HARTFORD -- A year ago, Shabazz Napier would have pounced on the question: "There are some good guard tandems in the Big East -- Russ Smith and Peyton Siva come to mind -- but do you guys think you might be the best?"

The answer, without hesitation, would have been "yes."

And you know what? If Napier took the bait on that bulletin-board inquiry, he may very well have been right.

What we saw from UConn's backcourt in the first half of Friday's game versus Fordham was, as UConn coach Kevin Ollie put it, "beautiful to watch."

"We were shooting the ball particularly well, we were getting in gaps, we were making them shift side-to-side," Ollie said. "We were moving the basketball."

They were also harassing Fordham defensively, pressing subpar ballhandlers, creating steals and finishing with dunks, layups or 3-pointers.

For the second game in a row, Ryan Boatright -- all 5-foot-10 of him -- elevated, cocked the ball back and hammered down a one-handed fastbreak jam. This one, which put UConn ahead 49-23 with 2:32 to play, was set up by a Napier fullcourt heave.

As Boatright slammed it, Napier, standing on the opposite baseline, raised both fists high in the air. The Napier-to-Boatright touchdown pass, if you will, was the exclamation on a truly epic first half performance: The Huskies led by 29, had 16 assists compared to two turnovers and had already buried eight 3-pointers. Realistically, it's difficult to have a better half.

"It's between that and the Michigan State game," said Boatright, who had 20 of his 26 points and seven of his nine assists before the intermission. "I think we played awesome in the Michigan State game."

The difference is, Michigan State's a top 25 team; Fordham is, well, not quite there yet.

"We all watch film until our eyes bleed," said Fordham coach Tom Pecora, "and I think they said `hey, we can get up and get into these guys.' And they did."

Napier said it all started with Boatright, who is averaging 21 points in his last three outings. Then Omar Calhoun, so dominant against light competition and erratic in the Huskies' few tough ones, got into the act. He knocked down a trio of 3-pointers and coasted to an easy 17-point night. Even R.J. Evans, who entered the game with as many 3s as George Blaney, buried one. Shooting can be infectious. Defense can, too. And that was the case Friday evening.

"When you see a guy playing tough defense, guarding the ball like that, it's inevitable for you to do the same," Napier said. "You want to do it. If you're not going to do it, there's something wrong with you."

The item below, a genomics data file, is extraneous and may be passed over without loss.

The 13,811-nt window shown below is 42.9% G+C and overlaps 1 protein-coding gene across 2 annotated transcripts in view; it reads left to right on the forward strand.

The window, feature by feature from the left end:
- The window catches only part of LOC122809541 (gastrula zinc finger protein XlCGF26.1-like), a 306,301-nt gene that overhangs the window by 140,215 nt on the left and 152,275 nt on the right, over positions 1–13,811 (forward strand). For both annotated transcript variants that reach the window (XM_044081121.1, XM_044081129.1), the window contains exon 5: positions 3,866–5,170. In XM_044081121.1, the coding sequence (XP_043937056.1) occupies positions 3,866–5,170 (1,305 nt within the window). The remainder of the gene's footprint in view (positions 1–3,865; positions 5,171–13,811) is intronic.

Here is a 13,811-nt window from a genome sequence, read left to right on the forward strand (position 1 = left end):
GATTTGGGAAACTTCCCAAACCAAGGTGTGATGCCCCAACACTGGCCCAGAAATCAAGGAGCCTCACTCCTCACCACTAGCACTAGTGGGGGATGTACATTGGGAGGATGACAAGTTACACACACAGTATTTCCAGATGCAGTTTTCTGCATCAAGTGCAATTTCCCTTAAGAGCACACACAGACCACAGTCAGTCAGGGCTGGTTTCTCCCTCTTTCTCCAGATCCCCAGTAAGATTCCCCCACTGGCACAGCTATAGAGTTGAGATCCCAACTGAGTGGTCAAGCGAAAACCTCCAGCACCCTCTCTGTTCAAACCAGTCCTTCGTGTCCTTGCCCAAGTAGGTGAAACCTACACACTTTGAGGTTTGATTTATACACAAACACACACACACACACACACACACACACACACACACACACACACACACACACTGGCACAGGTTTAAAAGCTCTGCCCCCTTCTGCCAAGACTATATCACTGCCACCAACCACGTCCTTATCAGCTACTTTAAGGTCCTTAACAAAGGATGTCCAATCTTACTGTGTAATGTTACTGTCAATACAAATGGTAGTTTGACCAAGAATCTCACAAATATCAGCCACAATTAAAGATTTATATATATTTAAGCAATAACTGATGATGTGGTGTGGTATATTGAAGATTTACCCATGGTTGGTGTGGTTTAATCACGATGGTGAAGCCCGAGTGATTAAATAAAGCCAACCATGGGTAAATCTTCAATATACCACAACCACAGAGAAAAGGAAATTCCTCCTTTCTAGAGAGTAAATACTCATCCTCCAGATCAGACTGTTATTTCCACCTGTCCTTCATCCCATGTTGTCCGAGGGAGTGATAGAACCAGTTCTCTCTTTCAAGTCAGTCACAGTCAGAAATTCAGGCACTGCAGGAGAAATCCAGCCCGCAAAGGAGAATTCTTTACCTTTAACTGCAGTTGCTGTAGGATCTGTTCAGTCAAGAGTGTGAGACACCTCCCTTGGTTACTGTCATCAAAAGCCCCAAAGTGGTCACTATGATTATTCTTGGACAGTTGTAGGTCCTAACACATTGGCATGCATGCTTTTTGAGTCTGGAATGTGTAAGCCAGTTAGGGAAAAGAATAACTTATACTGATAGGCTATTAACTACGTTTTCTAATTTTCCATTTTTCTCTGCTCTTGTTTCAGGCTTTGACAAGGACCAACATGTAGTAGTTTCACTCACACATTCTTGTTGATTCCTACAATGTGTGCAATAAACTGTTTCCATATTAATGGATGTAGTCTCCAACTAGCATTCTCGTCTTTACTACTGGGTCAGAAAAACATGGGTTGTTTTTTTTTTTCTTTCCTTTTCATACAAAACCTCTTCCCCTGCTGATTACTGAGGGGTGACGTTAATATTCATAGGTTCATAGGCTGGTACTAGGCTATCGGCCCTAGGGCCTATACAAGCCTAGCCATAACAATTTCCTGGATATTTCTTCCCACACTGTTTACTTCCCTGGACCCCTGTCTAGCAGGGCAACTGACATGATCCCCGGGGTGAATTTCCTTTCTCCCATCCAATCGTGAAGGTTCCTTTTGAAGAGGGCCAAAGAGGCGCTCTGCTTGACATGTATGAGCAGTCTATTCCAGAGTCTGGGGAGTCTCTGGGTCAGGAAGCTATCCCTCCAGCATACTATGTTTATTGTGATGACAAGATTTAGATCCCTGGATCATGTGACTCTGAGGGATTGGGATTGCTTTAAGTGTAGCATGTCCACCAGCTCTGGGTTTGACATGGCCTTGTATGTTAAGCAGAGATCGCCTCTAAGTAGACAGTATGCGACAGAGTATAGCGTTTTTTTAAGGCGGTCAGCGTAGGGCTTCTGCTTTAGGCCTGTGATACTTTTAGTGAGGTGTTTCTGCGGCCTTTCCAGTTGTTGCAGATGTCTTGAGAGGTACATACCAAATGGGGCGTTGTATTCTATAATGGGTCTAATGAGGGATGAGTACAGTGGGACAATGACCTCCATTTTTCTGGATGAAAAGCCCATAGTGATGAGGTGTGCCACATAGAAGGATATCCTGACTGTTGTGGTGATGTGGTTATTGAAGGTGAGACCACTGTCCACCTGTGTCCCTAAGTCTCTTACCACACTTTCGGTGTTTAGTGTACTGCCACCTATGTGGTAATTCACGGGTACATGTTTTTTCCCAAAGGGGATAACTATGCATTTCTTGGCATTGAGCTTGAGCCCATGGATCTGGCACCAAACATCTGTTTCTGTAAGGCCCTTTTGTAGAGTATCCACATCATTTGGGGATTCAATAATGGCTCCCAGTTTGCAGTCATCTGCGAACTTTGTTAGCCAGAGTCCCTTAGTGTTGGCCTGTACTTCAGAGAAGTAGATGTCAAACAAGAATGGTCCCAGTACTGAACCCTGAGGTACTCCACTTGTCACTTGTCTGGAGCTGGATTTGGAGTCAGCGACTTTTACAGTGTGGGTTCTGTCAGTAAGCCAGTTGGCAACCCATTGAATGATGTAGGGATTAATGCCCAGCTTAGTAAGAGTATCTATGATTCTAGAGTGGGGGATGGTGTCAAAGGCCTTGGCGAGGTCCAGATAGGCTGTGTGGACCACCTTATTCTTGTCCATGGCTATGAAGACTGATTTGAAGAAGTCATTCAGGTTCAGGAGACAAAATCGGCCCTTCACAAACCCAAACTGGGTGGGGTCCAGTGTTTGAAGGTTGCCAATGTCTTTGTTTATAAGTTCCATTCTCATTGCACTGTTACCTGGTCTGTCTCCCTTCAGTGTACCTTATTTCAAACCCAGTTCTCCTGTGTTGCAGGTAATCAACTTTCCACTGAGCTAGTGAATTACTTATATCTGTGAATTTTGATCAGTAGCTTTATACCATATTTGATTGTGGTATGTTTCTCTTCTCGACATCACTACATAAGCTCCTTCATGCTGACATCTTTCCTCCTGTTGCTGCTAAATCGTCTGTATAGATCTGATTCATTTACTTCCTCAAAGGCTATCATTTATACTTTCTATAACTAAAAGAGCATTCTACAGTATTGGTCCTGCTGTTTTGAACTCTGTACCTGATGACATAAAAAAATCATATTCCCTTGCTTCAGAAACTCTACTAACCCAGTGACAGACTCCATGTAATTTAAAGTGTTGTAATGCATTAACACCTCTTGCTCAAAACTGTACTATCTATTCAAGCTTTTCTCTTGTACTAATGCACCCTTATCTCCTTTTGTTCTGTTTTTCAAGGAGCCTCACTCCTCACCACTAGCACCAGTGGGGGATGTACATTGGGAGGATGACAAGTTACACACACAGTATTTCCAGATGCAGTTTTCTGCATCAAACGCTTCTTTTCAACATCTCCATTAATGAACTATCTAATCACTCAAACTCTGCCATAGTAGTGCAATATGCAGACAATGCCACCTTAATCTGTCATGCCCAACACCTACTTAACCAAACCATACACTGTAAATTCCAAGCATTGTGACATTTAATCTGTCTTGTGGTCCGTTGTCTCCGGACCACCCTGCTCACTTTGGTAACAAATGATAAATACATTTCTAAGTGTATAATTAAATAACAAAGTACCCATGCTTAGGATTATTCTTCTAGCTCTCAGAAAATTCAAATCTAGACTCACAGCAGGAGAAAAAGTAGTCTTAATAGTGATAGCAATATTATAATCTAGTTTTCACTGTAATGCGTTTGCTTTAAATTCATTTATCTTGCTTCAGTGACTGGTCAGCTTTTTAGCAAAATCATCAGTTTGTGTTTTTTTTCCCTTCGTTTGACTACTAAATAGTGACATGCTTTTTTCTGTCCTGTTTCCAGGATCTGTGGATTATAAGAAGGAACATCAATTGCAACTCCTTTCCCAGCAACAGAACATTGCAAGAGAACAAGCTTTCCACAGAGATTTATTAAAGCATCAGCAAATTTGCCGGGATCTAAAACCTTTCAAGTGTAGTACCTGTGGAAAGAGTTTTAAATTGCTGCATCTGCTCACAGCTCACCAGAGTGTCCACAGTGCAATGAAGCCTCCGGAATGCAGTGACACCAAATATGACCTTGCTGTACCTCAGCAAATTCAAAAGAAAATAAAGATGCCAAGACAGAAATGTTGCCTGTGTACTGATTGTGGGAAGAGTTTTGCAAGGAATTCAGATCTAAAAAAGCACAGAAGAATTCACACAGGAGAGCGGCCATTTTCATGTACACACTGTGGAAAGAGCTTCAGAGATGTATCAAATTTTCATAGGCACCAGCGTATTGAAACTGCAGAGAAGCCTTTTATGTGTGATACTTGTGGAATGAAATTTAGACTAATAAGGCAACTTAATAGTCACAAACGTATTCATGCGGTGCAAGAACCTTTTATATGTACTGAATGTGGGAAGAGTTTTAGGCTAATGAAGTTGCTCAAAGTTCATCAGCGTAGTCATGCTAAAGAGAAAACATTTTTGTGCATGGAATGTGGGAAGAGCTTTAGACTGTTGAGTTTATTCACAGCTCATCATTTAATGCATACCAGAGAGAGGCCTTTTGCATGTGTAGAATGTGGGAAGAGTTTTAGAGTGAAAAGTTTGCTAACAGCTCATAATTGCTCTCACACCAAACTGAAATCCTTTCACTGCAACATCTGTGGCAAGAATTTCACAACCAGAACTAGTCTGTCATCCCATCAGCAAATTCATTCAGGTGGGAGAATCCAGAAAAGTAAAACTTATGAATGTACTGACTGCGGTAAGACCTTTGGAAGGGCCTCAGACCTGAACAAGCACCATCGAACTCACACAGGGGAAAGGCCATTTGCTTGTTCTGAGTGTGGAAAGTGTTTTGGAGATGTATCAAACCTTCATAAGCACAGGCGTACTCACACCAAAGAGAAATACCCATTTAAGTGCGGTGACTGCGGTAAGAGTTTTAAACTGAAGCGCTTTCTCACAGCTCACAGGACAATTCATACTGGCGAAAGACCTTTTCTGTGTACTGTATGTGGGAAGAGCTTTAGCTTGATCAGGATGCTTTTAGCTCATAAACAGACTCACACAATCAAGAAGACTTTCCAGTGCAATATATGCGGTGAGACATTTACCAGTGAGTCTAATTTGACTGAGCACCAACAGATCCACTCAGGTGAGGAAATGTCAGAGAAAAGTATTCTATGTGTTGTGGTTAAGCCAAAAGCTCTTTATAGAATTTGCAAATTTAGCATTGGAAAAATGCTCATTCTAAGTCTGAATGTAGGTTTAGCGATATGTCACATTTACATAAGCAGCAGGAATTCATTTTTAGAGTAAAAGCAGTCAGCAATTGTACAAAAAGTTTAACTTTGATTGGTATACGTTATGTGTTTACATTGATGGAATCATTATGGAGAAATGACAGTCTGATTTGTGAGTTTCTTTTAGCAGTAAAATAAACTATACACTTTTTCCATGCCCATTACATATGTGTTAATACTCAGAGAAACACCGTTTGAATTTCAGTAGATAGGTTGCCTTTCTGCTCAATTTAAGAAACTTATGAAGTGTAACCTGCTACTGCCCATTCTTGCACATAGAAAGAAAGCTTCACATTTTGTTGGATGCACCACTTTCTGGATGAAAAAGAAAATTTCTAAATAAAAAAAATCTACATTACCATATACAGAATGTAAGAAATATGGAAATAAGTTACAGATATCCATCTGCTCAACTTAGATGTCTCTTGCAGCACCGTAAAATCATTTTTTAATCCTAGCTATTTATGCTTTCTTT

Originally, the plan was for Boatright -- and his innate scorer's mentality -- to play the point with Napier, the better jump shooter, operating primarily off-the-ball. For much of the year, Napier had been hoisting the bulk of the shot attempts, and he was hovering around the 20 point per game mark. But he thought UConn, as a unit, could do better. So, during the Dec. 7 matchup with Harvard, he asked to be moved back to the point.

"I feel like I'm best-suited for that, especially on this team," Napier said. "I want to take the position as point guard and get guys open shots."

Since the role reversal, Boatright is an astounding 24-for-35 from the field. Napier, conversely, has 23 assists, more than he tallied in the first eight games combined (21). UConn has 20 assists in back-to-back games, a byproduct of terrific backcourt and transition play. But it's also the byproduct of two dreadful opponents, winless Maryland Eastern Shore and Fordham, which drops to 2-9.

In that sense, it's really difficult to make bold statements about UConn at this juncture. Is this a .500 Big East team? Maybe. If they were eligible, are the Huskies an NCAA tournament team? Can they keep winning with such a marginal frontcourt?

Furthermore, is this the best backcourt in the Big East? Even better than Russ Smith and Peyton Siva?

"Um, I don't know," Napier said. "I haven't seen (Louisville) play. My competitiveness would say, of course we're better than them. But I haven't seen them play. We won't know until we actually play them."